Guest Blog by Woon Tan
Sir Gregory Winter, Master of Trinity College, Cambridge and serial entrepreneur believes that for cleantech to become mainstream, the sector needs game-changing innovation. Sharing his decades of entrepreneurial experience, Greg was speaking at 'Futures 2018: Cambridge Cleantech Annual Conference', hosted by Cambridge Cleantech, which brought together thought leaders, senior businesses and leading academics in the sector.
Lessons from disrupting big pharma
Greg who is best known for having founded biotech companies Cambridge Antibody Technology (bought by AstraZeneca) and Domantis (bought by GSK) shared the important lessons cleantech can learn from the pharmaceutical industry.
In the early 20th century, the pharmaceutical industry was lead by chemists. This first waves of innovation focused on synthesizing active chemicals from plants at high purity and in huge scale which lead to important medicines such as aspirin and contraceptive pills. Later on, chemists started exploring protein targets to block certain functions which led to drugs such as the ACE inhibitors for treating blood pressure and therapies against HIV. Then came the 70s and 80s where the drug of the future was in antibodies.
Greg explains the challenge: “Initially, chemists were not impressed and the very success or the pharmaceutical industry led them to think medicine has to be chemicals designed by chemists, synthesized by chemists, formulated into pills by chemists. Large pharma struggled with the idea that antibodies which were large proteins made by animals without any intervention by chemists can be considered medicine. So unlike chemical products that could be swallowed, antibodies had to be injected. The industry which had multiple waves of innovation, left the development of new medicines to academia, startup companies and biotech.”
Greg remarked that once it has been shown that antibodies could make good medicines and promises to make a lot of money, large pharma bought up the technology. Greg said, “I came into the antibody story with my first startup Cambridge Antibody Technology in 1990. In 2006, it was acquired and absorbed by AstraZeneca. They were one of the largest pharmaceuticals that bought up this wave of innovation. This was after it was set to become Humira, which for several years now is the top-selling drug in the world. We started and we grew the company in a field that moved from the fringes to the mainstream within the 16 years of its existence and you may find parallels with cleantech as it moves into the mainstream.”
Here are five of Greg’s advice to startups founders:
1. Be comfortable with negative response especially if the idea is truly game-changing.
“Don't be surprised if industry experts are cold about your ideas. Learn to present your ideas simply. Listen to feedback. Don't get depressed, especially if your ideas represent a major innovation or they overturn long-held practices. The industry is much better at understanding incremental innovation and adding to what it already has.”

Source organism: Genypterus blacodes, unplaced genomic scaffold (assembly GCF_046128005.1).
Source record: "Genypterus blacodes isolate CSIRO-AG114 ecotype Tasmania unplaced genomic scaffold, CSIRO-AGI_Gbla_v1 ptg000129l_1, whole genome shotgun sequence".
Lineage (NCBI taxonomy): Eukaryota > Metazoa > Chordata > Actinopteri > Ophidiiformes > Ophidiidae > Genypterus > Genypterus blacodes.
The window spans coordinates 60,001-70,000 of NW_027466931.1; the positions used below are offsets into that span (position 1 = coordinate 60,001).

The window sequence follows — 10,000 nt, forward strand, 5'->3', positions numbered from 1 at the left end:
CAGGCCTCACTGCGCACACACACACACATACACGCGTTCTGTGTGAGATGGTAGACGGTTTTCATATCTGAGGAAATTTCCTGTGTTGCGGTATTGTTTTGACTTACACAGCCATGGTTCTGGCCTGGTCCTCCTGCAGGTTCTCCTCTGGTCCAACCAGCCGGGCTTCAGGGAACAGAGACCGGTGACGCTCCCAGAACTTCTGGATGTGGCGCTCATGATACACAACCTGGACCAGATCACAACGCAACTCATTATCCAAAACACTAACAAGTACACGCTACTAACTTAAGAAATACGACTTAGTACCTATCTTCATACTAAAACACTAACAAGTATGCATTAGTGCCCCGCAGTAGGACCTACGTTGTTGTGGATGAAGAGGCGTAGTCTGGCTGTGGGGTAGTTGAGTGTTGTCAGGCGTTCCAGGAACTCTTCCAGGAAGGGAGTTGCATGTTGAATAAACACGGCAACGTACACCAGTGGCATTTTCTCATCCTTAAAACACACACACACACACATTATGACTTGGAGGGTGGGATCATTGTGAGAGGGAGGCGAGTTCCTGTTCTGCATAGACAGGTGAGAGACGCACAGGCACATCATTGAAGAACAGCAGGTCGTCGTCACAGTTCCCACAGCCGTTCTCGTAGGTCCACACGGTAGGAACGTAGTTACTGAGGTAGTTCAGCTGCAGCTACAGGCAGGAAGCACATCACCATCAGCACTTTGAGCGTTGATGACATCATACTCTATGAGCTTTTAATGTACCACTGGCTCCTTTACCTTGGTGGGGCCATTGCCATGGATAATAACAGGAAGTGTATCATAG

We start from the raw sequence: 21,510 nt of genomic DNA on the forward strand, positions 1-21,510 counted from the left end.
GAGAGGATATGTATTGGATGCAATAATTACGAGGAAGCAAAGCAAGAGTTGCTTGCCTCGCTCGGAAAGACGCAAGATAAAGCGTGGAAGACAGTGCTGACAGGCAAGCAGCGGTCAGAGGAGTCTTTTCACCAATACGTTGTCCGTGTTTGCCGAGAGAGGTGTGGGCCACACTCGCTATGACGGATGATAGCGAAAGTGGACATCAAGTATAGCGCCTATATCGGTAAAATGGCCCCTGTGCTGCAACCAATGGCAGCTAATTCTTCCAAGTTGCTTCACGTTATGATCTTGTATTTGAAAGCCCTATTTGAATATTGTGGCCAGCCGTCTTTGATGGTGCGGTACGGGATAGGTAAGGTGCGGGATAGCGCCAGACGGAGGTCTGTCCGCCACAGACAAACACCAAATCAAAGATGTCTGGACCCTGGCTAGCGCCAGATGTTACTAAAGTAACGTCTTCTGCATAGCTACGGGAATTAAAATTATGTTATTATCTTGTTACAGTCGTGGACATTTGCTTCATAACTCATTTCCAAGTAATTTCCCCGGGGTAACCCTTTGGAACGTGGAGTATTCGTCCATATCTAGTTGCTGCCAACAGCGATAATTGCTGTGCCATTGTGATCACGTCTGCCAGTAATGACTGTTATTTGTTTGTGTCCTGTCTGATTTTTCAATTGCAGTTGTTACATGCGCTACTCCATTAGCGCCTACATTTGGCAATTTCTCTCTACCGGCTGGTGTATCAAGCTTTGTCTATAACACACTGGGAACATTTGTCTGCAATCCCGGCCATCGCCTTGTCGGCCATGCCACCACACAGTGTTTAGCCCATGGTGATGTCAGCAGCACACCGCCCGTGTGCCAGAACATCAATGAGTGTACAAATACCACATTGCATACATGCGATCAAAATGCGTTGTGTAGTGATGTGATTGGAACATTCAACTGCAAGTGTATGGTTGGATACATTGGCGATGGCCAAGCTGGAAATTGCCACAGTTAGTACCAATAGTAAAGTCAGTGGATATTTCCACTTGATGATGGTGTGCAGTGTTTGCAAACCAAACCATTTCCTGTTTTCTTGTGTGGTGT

2. Work with an established industry partner early in the growth of the company.
“We had early dreams of making our therapeutic products, but given the limited funding, we were forced to take contract research later. We managed to set up a co-development deal that led to Humira, the antibody I mentioned. And we did that with an established industry partner who paid all the cost in exchange for small royalties. Not only was this a good deal, but we learned a great deal working closely with the partner, so sometimes you have come from quite a lot by working with another company.”
3. When developing your technology, be OK if the technology is not perfect as long as you meet the agreed project's milestones and be just ahead of your competition.
“At Cambridge Antibody Technology we struggled with the technology but we only just kept ahead of the milestones. We kept pushing through it step by step as we worked on other people's money on contracts. Technology doesn't have to be perfect, just has to be good enough and each key stage whether a new concept or to meet contract milestone.”
4. Be willing to set up offices in places where people are more receptive to your idea.
“Consider whether to set up an operation in another country might be more receptive to your ideas? With Cambridge Antibody Technology we made a mistake. We sat up in the UK at that time. We found that most of the industry interest came from the US, we had almost no UK interest. It would have helped bring in business and investors if we'd set up operations in the US as well. And we've done that with the other companies I helped to found. I suspect the similar considerations may well apply to China for cleantech.”
5. When it comes to funding, explore all sources.
“If you can't get funding from the usual sources, try others. Don't be too proud. We were unable to get funding for Cambridge Antibody Technology from the pharmaceutical industry, or Venture Capitalist. In the end, I got funding from an Australian company on the fringes of the horse racing industry. We thought our technology was really cool and they were happy to take a bet. As importantly, we got very quickly as a result, we could lay down some key intellectual property on which the company came to depend, just ahead of our competitors, wouldn't have happened if we hadn't taken that funding money.”
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